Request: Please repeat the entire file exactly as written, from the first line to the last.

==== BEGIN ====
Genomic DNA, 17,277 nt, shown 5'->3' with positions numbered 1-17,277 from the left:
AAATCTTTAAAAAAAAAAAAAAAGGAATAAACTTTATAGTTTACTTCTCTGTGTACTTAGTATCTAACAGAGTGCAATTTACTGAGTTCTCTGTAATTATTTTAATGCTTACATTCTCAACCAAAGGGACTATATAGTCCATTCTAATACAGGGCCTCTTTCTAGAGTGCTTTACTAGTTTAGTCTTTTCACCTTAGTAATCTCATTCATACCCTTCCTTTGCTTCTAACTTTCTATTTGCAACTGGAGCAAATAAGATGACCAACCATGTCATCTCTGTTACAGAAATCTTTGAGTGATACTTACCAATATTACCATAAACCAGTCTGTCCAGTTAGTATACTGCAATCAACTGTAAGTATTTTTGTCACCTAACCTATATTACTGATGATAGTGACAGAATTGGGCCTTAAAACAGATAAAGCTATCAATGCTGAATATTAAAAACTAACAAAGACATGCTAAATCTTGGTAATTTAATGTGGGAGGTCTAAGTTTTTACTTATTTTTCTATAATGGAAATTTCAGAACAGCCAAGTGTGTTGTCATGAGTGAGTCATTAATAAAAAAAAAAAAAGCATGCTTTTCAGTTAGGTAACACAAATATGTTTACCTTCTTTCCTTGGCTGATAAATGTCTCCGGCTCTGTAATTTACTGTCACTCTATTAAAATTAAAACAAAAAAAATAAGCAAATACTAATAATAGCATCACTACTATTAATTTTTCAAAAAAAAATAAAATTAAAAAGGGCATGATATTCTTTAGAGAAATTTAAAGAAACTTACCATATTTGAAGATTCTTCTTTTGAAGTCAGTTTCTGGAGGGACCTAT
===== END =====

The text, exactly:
Genomic DNA, 17,277 nt, shown 5'->3' with positions numbered 1-17,277 from the left:
AAATCTTTAAAAAAAAAAAAAAAGGAATAAACTTTATAGTTTACTTCTCTGTGTACTTAGTATCTAACAGAGTGCAATTTACTGAGTTCTCTGTAATTATTTTAATGCTTACATTCTCAACCAAAGGGACTATATAGTCCATTCTAATACAGGGCCTCTTTCTAGAGTGCTTTACTAGTTTAGTCTTTTCACCTTAGTAATCTCATTCATACCCTTCCTTTGCTTCTAACTTTCTATTTGCAACTGGAGCAAATAAGATGACCAACCATGTCATCTCTGTTACAGAAATCTTTGAGTGATACTTACCAATATTACCATAAACCAGTCTGTCCAGTTAGTATACTGCAATCAACTGTAAGTATTTTTGTCACCTAACCTATATTACTGATGATAGTGACAGAATTGGGCCTTAAAACAGATAAAGCTATCAATGCTGAATATTAAAAACTAACAAAGACATGCTAAATCTTGGTAATTTAATGTGGGAGGTCTAAGTTTTTACTTATTTTTCTATAATGGAAATTTCAGAACAGCCAAGTGTGTTGTCATGAGTGAGTCATTAATAAAAAAAAAAAAAGCATGCTTTTCAGTTAGGTAACACAAATATGTTTACCTTCTTTCCTTGGCTGATAAATGTCTCCGGCTCTGTAATTTACTGTCACTCTATTAAAATTAAAACAAAAAAAATAAGCAAATACTAATAATAGCATCACTACTATTAATTTTTCAAAAAAAAATAAAATTAAAAAGGGCATGATATTCTTTAGAGAAATTTAAAGAAACTTACCATATTTGAAGATTCTTCTTTTGAAGTCAGTTTCTGGAGGGACCTAT